Brain Fact: The two sides of the brain are intricately co-dependent
This myth holds that a right-brain person is generally creative, intuitive, artsy, while a left-brain person is more of a problem-solver, more linear, logical. The myth arose from genuine science, but new imaging technology has shown that the brain is more interdependent than once thought.
The myth probably took root in the 1800s, when scientists discovered that an injury to one side of the brain often caused a loss of specific abilities. For example, spatial abilities seemed to reside in the right side of the brain, with language in the left. The myth gained ground in the 1960s, when scientists studied epilepsy patients who had surgery to sever the connection between the two hemispheres. These researchers showed that when they couldn’t communicate, the two sides of the brain could be unaware of one another—and even respond differently to stimuli. For example, when one patient was asked what he wanted to do, his left brain responded with “draftsman” but his right brain with “automobile racer.”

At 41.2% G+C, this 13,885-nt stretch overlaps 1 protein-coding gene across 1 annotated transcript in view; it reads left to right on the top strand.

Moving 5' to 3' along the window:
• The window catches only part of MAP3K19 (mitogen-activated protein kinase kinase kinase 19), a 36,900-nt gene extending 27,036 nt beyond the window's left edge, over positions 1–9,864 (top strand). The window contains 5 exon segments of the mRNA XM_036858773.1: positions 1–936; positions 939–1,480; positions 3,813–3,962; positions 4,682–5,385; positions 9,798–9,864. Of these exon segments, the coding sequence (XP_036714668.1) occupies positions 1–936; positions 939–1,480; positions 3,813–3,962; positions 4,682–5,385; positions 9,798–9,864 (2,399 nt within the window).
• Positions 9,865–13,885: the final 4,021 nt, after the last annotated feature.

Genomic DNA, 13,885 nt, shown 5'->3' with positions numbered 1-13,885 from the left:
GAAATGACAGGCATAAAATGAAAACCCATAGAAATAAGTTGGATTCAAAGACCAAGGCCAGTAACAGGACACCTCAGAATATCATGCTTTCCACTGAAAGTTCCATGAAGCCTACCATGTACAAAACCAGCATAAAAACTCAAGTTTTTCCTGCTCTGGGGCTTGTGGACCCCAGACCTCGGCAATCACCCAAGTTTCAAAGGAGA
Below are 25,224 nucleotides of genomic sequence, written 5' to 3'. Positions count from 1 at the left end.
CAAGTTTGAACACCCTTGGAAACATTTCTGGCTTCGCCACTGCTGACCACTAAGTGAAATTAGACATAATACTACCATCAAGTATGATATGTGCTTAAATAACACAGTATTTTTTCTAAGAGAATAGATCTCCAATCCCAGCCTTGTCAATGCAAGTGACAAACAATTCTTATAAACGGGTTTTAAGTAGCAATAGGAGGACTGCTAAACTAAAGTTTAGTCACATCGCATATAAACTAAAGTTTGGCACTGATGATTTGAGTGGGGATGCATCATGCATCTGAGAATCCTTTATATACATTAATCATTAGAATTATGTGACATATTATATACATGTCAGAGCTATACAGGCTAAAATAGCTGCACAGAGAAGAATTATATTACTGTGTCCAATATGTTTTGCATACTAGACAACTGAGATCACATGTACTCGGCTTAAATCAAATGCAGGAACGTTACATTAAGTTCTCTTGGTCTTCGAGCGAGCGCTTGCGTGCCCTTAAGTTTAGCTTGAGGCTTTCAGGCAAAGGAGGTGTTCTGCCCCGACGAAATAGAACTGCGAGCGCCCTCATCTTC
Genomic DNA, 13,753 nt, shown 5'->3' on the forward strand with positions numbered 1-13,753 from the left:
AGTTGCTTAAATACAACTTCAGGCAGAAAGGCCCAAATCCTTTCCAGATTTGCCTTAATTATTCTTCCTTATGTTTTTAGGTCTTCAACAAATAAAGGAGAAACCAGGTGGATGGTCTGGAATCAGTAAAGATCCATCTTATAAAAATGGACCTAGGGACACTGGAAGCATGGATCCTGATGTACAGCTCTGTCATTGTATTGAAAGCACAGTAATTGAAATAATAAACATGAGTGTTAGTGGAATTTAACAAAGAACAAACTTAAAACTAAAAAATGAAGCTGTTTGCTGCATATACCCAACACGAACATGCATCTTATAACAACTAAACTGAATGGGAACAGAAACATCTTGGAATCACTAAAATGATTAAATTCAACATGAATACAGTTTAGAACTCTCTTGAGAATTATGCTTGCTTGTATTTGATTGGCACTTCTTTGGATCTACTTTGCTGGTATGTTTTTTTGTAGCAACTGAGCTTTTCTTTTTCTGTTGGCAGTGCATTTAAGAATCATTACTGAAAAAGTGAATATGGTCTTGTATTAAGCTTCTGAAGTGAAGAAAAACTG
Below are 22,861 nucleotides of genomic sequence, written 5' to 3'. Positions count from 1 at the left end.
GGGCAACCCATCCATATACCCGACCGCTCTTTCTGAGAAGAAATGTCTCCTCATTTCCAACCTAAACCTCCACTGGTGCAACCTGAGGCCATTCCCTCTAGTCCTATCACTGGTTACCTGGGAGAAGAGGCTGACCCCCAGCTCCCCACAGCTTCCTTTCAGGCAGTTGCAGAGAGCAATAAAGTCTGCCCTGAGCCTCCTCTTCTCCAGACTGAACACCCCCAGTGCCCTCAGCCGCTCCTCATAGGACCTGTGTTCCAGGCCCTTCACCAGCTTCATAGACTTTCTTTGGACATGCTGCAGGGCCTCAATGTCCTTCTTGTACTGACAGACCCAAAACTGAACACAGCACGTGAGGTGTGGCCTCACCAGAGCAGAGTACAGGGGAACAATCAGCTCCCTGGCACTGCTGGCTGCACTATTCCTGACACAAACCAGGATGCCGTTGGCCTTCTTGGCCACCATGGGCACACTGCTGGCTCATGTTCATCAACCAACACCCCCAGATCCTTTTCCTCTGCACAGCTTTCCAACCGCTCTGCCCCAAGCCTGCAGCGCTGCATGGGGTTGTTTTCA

But more recently, brain scan technology has revealed that the hemispheres’ roles are not quite so cut-and-dried as once thought. The two hemispheres are in fact highly complementary. For example, language processing, once believed to be left- hemisphere-only, is now understood to take place in both hemispheres: the left side processes grammar and pronunciation while the right processes intonation. Similarly, experiments have shown that the right hemisphere does not work in isolation with regard to spatial ability: the right hemisphere seems to deal with a general sense of space, while the left hemisphere deals with objects in specific locations.
What remains true is that the right side of the brain controls the left side of the body and vice versa. What this means is that an injury to the left side of the brain (such as a left-hemisphere stroke) can cause damage to the other side of the body (such as right-leg paralysis).